Dear Reader

Dear Reader #174

Dear Reader,

Clara Bow’s thirteenth movie was This Woman, produced during the summer of 1924. This Woman went on general release from November 2, 1924. Clara was very much a ‘jobbing’ actress at this stage, appearing in bit parts. She was listed eighth (out of nine) on the bill. To add insult to injury, the New York Times miscredited her as ‘Clare Bow’.

This Woman ran for seventy minutes and was released by Warner Bros. Clara played Aline Sturdevant, a jealous young lover. The movie was considered lost, but a complete print can be found at Lobster Films, Paris.

Joan Woodbury (December 17, 1915 – February 22, 1989) enjoyed an acting career that began in the 1930s and lasted well into the 1960s. She appeared in B-movies and as the heroine opposite cowboy actors such as Roy Rogers.

Joan appeared in fifty films between 1937 and 1945. Her most memorable role arrived in 1945 when she played Daily Flash newspaper journalist Brenda Starr in the serial Brenda Starr, Reporter.

Technicolor, a series of colour motion picture processes, dates back to 1916. In the 1930s three black and white films ran through a special camera to produce Technicolor, a process that continued into the 1950s when the 3-strip camera was replaced by a standard camera loaded with a single strip ‘monopack’ colour negative film. 

Technicolor’s three-colour process became famous for its highly saturated colour. Initially, the process was used for musicals, animations and costume dramas, but it also featured in film noir, in movies such as Leave Her to Heaven.

Betty Compson (March 19, 1897 – April 18, 1974) acted and produced during Hollywood’s silent era. Her notable performances included The Docks of New York and The Barker, the latter earning her an Academy Award nomination for Best Actress.

Initial success enabled Betty to establish her own production company, which gave her creative control over screenplays and financing. Unlike a number of female stars of the silent era, Betty’s voice recorded well and she extended her career into the talkies.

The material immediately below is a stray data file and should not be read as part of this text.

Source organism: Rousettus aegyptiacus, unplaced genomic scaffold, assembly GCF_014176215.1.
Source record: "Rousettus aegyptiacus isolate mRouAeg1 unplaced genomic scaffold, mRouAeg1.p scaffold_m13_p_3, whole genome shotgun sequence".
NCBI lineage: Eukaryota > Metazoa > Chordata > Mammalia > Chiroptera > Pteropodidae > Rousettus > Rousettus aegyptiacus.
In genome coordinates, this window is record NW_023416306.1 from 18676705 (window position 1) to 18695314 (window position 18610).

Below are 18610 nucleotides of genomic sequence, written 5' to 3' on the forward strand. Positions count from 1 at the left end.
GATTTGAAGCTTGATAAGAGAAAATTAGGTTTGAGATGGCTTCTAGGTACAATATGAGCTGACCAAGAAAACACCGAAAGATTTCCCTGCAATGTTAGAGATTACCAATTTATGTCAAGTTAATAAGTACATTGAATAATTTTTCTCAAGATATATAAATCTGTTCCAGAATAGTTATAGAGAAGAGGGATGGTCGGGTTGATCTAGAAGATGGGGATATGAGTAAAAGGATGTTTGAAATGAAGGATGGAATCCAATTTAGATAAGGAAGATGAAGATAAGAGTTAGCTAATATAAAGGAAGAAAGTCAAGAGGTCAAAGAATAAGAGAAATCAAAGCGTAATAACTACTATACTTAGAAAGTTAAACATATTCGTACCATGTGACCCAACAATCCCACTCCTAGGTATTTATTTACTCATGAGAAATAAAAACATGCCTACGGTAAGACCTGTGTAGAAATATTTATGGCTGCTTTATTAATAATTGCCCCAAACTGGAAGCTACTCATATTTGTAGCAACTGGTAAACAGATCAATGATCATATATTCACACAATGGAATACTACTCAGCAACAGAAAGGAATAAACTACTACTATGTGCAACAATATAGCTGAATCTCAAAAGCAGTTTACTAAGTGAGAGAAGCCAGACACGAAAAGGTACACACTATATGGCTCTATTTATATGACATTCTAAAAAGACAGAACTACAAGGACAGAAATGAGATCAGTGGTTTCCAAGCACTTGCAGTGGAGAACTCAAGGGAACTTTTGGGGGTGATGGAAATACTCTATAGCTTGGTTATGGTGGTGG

In common with many actresses of the era, Betty married three times: to director James Cruze; to agent/producer Irving Weinberg; and to Silvius Gall, a marriage that lasted until Gall’s death in 1962.

A Christmas present. An excellent version of The Great Gatsby.

“They were careless people, Tom and Daisy – they smashed up things and creatures and then retreated back into their money or their vast carelessness or whatever it was that kept them together, and let other people clean up the mess they had made.”

My 4 x great grandfather, Richard Morgan, was baptised on 2 December 1792 in Llantrisant, Glamorgan, the ninth of twelve children born to James Morgan and Hannah David. Sadly, Hannah died when Richard was ten. Richard’s family were associated with inns and horses, and he spent a long working life as an ostler.

At the relatively advanced age of 43, my 4 x great grandfather Richard Morgan married Margaret Jones in St James’ Church, Pyle (pictured). St James’ was originally built in the medieval town of Kenfig. However, over a period of 200 years sand encroached upon the town and, eventually, buried it. The burgesses moved their town to Pyle, c1481, where they rebuilt St James’. They rebuilt one wall ‘upside down’ using the smaller stones on the bottom as they arrived from Kenfig.

During my research, I wondered what persuaded Richard to travel twenty miles west to settle in Pyle. Then, I hit upon a theory. As an ostler, he moved there to work at Pyle Coaching Inn, the main inn on the main highway. Then, while researching the births of Richard and Margaret’s children, I discovered that Richard was listed as a horse keeper at Pyle Coaching Inn, and living in nearby Cefn Cribwr, or Tythegston Higher as it was also called. It’s lovely when your theories are confirmed in the facts.

Mail deliveries became available to the public in 1635 and the introduction of national mail coaches in 1785 further increased the traffic travelling along the highways. The ongoing war with France meant that the gentry could no longer take the ‘grand tour’ of Europe and so they looked around for alternatives, their eyes and minds soon focusing on Wales with its romantic landscapes and medieval ruins. All of this led to the building of Pyle Coaching Inn during the 1780s by Thomas Mansel Talbot of Margam.

Thomas Mansel Talbot took a private apartment at the Inn and he would stay there while indulging in his passion for hunting and fishing. He built the Inn in the fashionable Georgian style with three floors and rooms of various sizes. The largest room was five metres by four and a half metres, and the building contained forty beds and twelve double-bedded rooms. Moreover, the Inn also boasted a spacious dining room and stables for eight coaching horses. My 4 x great grandfather Richard Morgan tended those horses.

Many 18th and 19th century antiquarians who travelled through south Wales visited the buried medieval town at Kenfig and invariably they also stayed at the Inn. Furthermore, it is rumoured that Admiral Lord Nelson resided there on one occasion.

Isambard Kingdom Brunel did stay at the Inn in 1849 – 50 to oversee the construction of the south Wales leg of the Great Western Railway. Another distinguished guest was Josiah Wedgwood and it is said that he gained inspiration for some of his pottery from the colour of the rocks and pebbles on the beach at Pink Bay.